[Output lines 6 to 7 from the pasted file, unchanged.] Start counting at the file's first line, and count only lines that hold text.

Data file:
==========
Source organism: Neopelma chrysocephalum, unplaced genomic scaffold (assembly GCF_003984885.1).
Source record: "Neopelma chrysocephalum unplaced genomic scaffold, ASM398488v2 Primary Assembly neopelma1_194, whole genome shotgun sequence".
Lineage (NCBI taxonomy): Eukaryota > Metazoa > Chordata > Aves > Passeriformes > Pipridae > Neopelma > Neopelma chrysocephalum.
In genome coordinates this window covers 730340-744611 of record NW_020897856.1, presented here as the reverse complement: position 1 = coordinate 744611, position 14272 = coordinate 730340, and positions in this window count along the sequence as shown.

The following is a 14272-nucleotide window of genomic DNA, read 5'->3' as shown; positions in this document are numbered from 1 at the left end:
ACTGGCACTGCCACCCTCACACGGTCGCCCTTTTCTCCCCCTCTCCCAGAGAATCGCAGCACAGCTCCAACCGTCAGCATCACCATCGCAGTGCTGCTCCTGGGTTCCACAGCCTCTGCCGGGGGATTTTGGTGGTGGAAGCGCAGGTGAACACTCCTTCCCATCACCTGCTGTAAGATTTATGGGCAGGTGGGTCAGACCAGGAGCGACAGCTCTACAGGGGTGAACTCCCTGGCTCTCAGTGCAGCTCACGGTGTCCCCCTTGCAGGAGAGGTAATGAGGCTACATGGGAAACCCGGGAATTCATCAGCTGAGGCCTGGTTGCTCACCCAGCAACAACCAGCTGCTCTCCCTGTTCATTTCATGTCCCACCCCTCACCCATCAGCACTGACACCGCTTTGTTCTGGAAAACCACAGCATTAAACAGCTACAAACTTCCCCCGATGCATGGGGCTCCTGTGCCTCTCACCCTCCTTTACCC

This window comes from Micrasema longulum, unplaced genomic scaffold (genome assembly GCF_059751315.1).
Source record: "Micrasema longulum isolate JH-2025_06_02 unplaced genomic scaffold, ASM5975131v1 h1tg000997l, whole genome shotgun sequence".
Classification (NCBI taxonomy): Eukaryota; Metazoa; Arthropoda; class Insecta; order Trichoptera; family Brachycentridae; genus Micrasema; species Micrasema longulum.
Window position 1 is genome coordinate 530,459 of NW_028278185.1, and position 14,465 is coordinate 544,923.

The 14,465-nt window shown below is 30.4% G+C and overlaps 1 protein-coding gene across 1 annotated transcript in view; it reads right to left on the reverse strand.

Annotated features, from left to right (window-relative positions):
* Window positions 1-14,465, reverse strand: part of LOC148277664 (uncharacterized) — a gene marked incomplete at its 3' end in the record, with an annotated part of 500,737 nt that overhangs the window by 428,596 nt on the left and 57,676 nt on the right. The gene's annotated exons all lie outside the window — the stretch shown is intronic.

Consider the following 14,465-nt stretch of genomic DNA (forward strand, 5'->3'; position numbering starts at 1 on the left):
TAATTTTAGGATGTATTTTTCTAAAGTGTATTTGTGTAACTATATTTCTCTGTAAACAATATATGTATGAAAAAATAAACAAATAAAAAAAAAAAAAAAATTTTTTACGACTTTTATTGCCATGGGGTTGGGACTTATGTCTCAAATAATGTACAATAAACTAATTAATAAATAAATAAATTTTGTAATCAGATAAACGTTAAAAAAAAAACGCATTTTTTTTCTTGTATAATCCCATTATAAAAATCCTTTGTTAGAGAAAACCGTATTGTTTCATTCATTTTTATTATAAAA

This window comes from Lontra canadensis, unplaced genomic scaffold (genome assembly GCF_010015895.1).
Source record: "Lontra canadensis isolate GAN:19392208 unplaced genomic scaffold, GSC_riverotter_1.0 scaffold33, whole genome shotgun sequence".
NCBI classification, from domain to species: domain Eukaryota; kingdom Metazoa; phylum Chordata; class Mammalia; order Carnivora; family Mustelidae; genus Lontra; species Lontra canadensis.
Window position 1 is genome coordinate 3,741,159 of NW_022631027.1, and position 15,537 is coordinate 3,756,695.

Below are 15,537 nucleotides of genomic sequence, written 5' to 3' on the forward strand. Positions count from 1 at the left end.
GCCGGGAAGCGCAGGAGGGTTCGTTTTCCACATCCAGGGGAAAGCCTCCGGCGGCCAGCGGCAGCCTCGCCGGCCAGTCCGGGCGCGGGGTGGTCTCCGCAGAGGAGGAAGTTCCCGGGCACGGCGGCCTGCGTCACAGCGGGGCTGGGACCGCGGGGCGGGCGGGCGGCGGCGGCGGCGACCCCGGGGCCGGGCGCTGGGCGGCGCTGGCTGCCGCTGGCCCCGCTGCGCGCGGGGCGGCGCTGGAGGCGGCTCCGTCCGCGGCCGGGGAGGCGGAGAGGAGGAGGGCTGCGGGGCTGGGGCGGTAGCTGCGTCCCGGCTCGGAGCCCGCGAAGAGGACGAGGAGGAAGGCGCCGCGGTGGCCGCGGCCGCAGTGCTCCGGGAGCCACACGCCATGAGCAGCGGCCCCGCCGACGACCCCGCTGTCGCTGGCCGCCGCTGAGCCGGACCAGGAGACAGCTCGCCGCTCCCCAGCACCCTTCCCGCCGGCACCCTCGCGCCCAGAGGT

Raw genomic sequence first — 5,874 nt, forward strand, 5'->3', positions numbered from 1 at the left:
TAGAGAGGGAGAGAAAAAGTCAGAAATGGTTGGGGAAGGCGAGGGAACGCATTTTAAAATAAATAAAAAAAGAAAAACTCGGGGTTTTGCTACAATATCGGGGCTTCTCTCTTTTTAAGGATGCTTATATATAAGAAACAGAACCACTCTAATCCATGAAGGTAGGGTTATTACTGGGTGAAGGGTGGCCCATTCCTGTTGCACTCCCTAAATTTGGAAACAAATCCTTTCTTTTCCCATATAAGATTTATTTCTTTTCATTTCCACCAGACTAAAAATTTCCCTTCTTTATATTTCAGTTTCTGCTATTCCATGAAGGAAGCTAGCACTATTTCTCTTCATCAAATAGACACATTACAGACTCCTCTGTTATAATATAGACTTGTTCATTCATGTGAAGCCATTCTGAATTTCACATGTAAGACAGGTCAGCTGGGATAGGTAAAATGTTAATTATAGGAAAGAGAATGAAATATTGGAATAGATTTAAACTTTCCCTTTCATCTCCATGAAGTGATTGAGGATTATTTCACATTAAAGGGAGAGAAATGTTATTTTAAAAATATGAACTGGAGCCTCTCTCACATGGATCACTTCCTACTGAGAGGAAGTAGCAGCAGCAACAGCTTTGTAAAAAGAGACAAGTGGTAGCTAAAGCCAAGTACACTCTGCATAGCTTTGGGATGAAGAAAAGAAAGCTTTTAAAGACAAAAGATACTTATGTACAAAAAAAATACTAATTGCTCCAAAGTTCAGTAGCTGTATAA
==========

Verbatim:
ACTGGCACTGCCACCCTCACACGGTCGCCCTTTTCTCCCCCTCTCCCAGAGAATCGCAGCACAGCTCCAACCGTCAGCATCACCATCGCAGTGCTGCTCCTGGGTTCCACAGCCTCTGCCGGGGGATTTTGGTGGTGGAAGCGCAGGTGAACACTCCTTCCCATCACCTGCTGTAAGATTTATGGGCAGGTGGGTCAGACCAGGAGCGACAGCTCTACAGGGGTGAACTCCCTGGCTCTCAGTGCAGCTCACGGTGTCCCCCTTGCAGGAGAGGTAATGAGGCTACATGGGAAACCCGGGAATTCATCAGCTGAGGCCTGGTTGCTCACCCAGCAACAACCAGCTGCTCTCCCTGTTCATTTCATGTCCCACCCCTCACCCATCAGCACTGACACCGCTTTGTTCTGGAAAACCACAGCATTAAACAGCTACAAACTTCCCCCGATGCATGGGGCTCCTGTGCCTCTCACCCTCCTTTACCC

This window comes from Micrasema longulum, unplaced genomic scaffold (genome assembly GCF_059751315.1).